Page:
We’ve designed our MFA around six core courses, which introduce you to the foundational concepts and techniques of documentary media production.

You’ll build a significant portfolio -- at least one short documentary, one narrative film, and one interactive project that either utilize documentary techniques or are rooted in actuality, as well as an advanced thesis project that employs any of the forms to which you’ve been introduced. You’ll understand not just the art and craft of media production, but also the business of media distribution and exhibition, including pitching, team collaboration, and fundraising. You’ll choose from a range of media topics, such as writing for documentary, civic engagement, producing, adaptation, story structure, cinematography, animation, and editing. You’ll meet artists and executives from TV, stage, film, and new media. You’ll also take media studies courses to give you a better sense of the relationship between your production practice and its theoretical/historical context.

Below are course requirements, a sample schedule, and other graduation requirements. Questions? Please contact us at or 847-491-4696.

Coursework Requirements - 18 Units Total

Core courses (6) Units

RTVF 551 - Documentary Techniques
Intro to basic camera and sound recording for traditional small-crew documentary filmmaking; interviewing; ethics; successful story structure that engages and innovates. Product: 6-8 minute documentary film.


RTVF 552 - Narrative Techniques
Intro to small-crew narrative sync- sound filmmaking; “hybridization,” narratives that use doc techniques, docs that use narrative techniques; advanced digital camera formats. Product: 6-8 minute narrative film.


RTVF 553 - Interactive Techniques/Emerging Forms
Intro to basic interactivity platforms and how to apply documentary methodology. Product: One interactive project.


RTVF 554 - Thesis 1
Development and production of documentary media thesis project. Product: concept, treatment, production begins.


RTVF 555 - Thesis 2
Continued production with emphasis on transitioning from fieldwork to assemblage. Product: Rough-cut or prototype.


RTVF 556 - Thesis 3
Finish thesis project; organize final public screening and exhibitions; intro to the business of documentary media production. Production: Thesis project, artist statement, and business plan.


Topics courses (5) -RTVF (300 level or higher) with director of MFA approval  
Sample courses include:

Lighting Cinematography
SFX Cinematography
Designing for the Internet
Directing Actors
Advanced Audio Production
Advanced Sound Design
Color Correction
2D Computer Animation
3D Computer Animation
Stop Motion Animation
Animated Infographics
Interactive Comics
Conceptual Design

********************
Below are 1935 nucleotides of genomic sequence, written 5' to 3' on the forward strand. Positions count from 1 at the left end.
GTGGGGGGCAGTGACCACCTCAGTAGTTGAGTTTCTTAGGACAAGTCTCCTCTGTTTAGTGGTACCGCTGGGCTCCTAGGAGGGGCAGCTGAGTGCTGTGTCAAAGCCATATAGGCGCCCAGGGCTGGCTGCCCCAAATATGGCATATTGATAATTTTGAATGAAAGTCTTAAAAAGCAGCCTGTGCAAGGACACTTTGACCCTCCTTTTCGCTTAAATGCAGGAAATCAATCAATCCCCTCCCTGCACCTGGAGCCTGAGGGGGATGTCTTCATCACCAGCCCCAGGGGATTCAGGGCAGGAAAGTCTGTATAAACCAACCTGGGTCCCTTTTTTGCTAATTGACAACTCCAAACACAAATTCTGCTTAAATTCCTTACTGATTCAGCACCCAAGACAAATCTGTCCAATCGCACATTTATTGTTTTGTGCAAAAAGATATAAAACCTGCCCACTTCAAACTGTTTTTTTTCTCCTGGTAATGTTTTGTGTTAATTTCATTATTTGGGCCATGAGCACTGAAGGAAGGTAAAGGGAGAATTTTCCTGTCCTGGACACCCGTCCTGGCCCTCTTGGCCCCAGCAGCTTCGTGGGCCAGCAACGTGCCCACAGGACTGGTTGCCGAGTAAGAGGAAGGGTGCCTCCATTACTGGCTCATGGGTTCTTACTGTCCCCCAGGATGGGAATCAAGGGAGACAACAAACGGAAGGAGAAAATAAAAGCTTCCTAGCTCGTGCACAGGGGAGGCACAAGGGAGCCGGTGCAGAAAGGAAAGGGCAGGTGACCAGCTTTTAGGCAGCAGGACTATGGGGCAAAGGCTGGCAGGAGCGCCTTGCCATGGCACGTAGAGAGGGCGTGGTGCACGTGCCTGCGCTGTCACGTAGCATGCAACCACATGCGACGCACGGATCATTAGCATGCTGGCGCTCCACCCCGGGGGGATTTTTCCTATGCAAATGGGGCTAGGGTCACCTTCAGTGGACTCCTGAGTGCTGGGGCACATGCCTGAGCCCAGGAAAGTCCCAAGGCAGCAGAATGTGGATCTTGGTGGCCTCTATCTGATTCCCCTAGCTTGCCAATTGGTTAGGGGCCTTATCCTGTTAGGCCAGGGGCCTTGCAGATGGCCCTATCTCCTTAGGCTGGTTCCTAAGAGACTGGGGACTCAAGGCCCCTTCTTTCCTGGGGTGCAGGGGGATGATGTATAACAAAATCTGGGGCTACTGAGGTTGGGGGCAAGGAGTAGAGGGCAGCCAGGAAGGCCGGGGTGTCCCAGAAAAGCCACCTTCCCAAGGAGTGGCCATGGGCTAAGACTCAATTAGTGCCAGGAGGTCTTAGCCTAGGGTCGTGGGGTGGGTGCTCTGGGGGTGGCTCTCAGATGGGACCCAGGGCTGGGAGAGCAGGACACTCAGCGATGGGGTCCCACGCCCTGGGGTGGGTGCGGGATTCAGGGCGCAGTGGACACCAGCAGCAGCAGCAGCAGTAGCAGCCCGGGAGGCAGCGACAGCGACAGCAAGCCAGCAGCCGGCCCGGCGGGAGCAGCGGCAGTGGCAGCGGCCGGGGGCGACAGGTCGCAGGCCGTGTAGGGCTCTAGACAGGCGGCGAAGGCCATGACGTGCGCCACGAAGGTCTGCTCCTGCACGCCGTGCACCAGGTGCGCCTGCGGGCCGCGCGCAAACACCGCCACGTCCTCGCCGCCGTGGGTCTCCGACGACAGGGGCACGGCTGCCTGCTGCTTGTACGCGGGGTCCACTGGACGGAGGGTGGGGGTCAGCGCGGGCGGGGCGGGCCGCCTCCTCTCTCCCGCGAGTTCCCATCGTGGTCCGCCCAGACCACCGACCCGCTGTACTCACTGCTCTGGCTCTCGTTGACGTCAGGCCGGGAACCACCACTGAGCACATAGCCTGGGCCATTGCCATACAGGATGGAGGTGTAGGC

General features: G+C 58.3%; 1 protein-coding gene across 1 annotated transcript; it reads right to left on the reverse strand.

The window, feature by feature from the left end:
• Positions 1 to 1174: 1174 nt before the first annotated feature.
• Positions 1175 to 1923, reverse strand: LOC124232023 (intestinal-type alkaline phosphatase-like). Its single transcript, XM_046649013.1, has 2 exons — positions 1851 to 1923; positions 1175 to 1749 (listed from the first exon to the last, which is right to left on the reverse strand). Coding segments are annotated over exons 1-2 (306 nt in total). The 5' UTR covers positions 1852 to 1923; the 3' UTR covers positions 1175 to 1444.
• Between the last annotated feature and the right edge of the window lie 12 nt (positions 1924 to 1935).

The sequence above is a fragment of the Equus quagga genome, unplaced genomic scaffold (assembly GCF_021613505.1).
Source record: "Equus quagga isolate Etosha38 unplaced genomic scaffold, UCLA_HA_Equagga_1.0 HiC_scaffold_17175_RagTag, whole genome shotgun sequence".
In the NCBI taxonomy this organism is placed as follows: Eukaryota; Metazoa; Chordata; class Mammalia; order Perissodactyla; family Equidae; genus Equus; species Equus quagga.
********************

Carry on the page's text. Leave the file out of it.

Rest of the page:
Advanced SFX Recording
Approaches to Video Game Design
Gaming Narratives
Experimental Media Production
Placed Based Documentary
Problem Families/Family Problems
Secrets and Lies
Computer Code as Expressive Medium
Layout and Storyboarding
Sitcom Production
Romantic Comedy
Rebels, Misfits, and Losers
Making the Bromance
Making Reality TV
Love Hurts
Romantic Triangles

1 each, for a total of 5
Theory/history/culture courses (300-level or higher) (1)  

From Screen Cultures/RTVF, Performance Studies, Art Theory and Practice, Theatre, or other departments with approval of MFA program director. A course in the area of nonfiction media, documentary history/theory, or reality television is especially encouraged.


Electives (5)  

From Production, Screen Cultures, or Writing/RTVF, Performance Studies, Art Theory and Practice, Theatre or other departments with approval of MFA program director.

1 each, for a total of 5

Internship (1) RTVF 349 or equivalent at the discretion of the director of the MFA 1
Total credits: 18

Other MFA Degree Requirements

MFA students will be allowed to take a maximum of 20 credits.

Grade average: you must maintain a B average. If your average is not a B or higher by the end of the first year, you may be asked to leave the program.

First Year Review: The academic and professional progress of all first year MFAs will be reviewed in early June by the director of the program in consultation with production faculty. If weaknesses are identified, a formal interview with that student will be conducted by the director and production faculty to determine an appropriate course of action. Subsequent to that interview, at the discretion of the director, the grade for the spring core 500-level production seminar may be used to determine whether that student will be allowed to continue in the program, with a grade of C+ or below resulting in possible removal.

Final Portfolio Review/Defense: In consultation with the director of the program, you will choose a committee of two faculty members (both part of the Graduate School faculty) to review your final portfolio (20-45 minutes of edited material or 2-3 interactive projects created in classes -- including the 12-20 minute or interactive thesis project) and to assess your final defense of that portfolio, which will include a written artist statement and business plan.

"Northwestern has so many extraordinary resources. I was impressed with the setup for students, the equipment they provide. The university acts like a studio for them, carrying their insurance and offering an editing suite. It’s a wealth of riches for anyone who wants to learn about media and storytelling and filmmaking. The faculty is fabulous."

Maria Finitzo (GC08), two-time Peabody Award-winning social-issue documentary filmmaker, producer, associate, and board member, Kartemquin Films

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